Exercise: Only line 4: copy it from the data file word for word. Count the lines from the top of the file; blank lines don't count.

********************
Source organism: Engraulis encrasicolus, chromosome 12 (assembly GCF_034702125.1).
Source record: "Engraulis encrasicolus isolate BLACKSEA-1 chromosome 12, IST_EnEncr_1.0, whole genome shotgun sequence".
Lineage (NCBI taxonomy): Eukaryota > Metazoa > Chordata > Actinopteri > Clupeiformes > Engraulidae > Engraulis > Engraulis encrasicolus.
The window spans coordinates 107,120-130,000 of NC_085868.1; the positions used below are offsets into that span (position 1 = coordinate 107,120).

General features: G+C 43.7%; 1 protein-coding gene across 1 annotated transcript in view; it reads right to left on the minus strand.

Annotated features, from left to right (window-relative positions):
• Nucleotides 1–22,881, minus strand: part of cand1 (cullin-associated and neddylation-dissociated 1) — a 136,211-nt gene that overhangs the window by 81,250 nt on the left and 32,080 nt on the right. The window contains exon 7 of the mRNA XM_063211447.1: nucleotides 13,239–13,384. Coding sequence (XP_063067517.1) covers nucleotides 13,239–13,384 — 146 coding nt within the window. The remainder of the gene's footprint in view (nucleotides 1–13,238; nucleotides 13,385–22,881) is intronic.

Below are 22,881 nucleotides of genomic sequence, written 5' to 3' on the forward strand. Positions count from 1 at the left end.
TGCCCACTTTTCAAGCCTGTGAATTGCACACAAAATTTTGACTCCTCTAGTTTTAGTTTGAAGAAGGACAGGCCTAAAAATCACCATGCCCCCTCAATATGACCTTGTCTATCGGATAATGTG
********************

The window spans coordinates 107,120-130,000 of NC_085868.1; the positions used below are offsets into that span (position 1 = coordinate 107,120).